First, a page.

I don’t think I could out-argue a vegan (although I hold that most people who are extremists in any one area, whether religious, dietary, political, athletic, environmental, whatever, are not usually very fun people, and that is an important trait to me), but as a meat-eater, I feel this experience has made me a more honest human. I am also happy to have provided a damn good life for two pigs.

    I am not ready to slaughter an animal myself and I don’t know if I’ll ever be able to take that final step. But as far as my moral outlook, eating my own animal is immeasurably more humane than eating something raised in a factory.

  5. jessie says:

    As you may know, we recently raised and slaughtered our first two pigs. I am amazed that my attitude toward this whole process was one of great personal triumph rather than one of guilt for taking the life of a living creature.

    I don’t think I could out-argue a vegan (although I hold that most people who are extremists in any one area, whether religious, dietary, political, athletic, environmental, whatever, are not usually very fun people, and that is an important trait to me), but as a meat-eater, I feel this experience has made me a more honest human. I am also happy to have provided a damn good life for two pigs.

    I am not ready to slaughter an animal myself and I don’t know if I’ll ever be able to take that final step. But as far as my moral outlook, eating my own animal is immeasurably more humane than eating something raised in a factory.

  6. Anonymous says:

    3 cheers for you sir.. I stumbled upon your blog and LOVE IT.. We are family farmers in Wisconsin – we eat only our own meant, grow our own veggies and drink our own milk. We are to be stewards of the land, animals and ourselves because they are gifts. I have had people say, how can you eat them after looking them in the eyes. I tell them they have a purpose, to nurish my family. If they have been treated well, loved to a degree and feed well what more could an animal ask for? The keys to the car and $20 for a date??? :) Thanks for being so direct about this, I will be watching your blog from now on as I like your point of view…and – I love pigs!!! LOL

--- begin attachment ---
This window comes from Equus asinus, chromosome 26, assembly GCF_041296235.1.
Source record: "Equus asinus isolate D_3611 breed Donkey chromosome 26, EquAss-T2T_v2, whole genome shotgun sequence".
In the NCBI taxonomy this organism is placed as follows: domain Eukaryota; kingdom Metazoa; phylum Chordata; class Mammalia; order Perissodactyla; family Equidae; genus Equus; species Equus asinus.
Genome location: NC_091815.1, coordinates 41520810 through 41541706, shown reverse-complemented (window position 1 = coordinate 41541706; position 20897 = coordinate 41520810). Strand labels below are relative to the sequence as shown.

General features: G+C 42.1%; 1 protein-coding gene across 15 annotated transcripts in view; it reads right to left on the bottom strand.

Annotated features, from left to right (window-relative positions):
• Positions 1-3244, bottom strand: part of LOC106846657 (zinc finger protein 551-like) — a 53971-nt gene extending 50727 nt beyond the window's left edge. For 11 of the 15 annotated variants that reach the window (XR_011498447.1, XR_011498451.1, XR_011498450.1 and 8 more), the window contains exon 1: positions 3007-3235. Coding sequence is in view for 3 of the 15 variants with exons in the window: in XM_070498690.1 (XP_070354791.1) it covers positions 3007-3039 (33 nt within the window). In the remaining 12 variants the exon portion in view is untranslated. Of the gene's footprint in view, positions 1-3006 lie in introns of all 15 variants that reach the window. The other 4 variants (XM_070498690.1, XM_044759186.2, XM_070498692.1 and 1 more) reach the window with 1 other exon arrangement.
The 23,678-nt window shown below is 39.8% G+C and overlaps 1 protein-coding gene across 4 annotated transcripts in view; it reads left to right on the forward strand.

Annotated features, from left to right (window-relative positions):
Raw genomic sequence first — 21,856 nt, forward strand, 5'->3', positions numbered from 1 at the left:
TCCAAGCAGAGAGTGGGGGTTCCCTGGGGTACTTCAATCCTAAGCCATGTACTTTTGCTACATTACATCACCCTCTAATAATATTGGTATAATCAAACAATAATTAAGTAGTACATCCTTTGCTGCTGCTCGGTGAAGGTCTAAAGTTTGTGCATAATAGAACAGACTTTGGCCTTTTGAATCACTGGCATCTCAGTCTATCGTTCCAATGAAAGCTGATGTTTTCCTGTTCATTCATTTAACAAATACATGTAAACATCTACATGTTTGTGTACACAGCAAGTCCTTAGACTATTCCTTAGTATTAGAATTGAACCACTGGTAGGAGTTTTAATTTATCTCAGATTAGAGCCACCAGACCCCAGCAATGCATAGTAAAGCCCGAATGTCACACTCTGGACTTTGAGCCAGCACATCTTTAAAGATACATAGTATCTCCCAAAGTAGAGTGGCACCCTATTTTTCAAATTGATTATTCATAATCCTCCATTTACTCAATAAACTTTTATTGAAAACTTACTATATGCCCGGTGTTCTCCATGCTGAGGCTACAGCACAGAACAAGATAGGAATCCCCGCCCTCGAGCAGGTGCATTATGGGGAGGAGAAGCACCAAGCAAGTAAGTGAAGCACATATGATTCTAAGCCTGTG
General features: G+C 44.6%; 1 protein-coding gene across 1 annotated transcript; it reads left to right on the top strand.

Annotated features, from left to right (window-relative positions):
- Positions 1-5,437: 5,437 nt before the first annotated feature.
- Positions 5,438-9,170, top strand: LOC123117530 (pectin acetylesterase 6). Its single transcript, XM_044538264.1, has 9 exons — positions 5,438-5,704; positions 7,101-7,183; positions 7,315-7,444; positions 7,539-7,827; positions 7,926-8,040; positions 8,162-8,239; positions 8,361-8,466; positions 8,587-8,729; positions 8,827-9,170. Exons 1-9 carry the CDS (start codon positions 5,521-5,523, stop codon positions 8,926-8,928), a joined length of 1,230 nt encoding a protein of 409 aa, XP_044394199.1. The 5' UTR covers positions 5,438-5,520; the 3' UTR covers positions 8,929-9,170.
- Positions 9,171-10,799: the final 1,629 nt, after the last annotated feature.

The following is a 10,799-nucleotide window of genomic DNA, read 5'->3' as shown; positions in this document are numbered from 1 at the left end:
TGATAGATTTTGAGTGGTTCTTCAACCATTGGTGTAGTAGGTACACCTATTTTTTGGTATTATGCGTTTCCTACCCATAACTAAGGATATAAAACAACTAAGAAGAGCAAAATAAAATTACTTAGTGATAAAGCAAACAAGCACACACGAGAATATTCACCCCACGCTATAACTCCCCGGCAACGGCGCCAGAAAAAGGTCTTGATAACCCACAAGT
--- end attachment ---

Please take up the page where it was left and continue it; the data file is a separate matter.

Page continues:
Heidi in Wisconsin

  7. You make some great points.

    Excellent post!

  8. PV says:

    Walt?????? Are you there??????

  9. Ms. Anne says:

    Just found your blog. We have a farm in Middle Tennessee with goats and chickens and vegetables.

    Many people we know are about the whole vegan thing, but I think that Michael Pollan was able to sum up my view in The Omnivore’s Dilemma. These animals would not exist this way without us. For whatever reason, thousands of years ago we and they threw our lots together. If we don’t eat them, we proabably would not raise as many and they would not prosper either.

    I think it is so imporatnt to be mindful that the animal you are eating is giving its life for you and to do it proper honro by raising it well and eating it well is how it’s supposed to be.

  10. Well said. I’ve not read his book yet although I’ve heard a lot of good things about it. It is on my to read list and I’m keeping my eye out for it at the annual book sales.

  11. karl says:

    it has been a while since i read this and find it as refreshing as the first time i read it.

  12. Anonymous says:

    Hi Walter:

    I’ll be getting back into finishing 14-16 hogs a year over the mild winters here in Western WA after some years away from it. My customers are demanding it, haha.

    People always have asked me: “Don’t you get attached to your little porky pals? How can you watch them die?”

    I answer: “Sure, I get attached to them. I want them to be happy and to have a good life, and I make sure that they do. Every day, come rain, hail, sleet, or snow, when it comes my turn to feed those hogs, I do it. And when it comes their turn to feed me, they do it.”

    I have bookmarked this blog and will read it often. Thank you for producing it. I am a brother in arms against NAIS.

    Ivan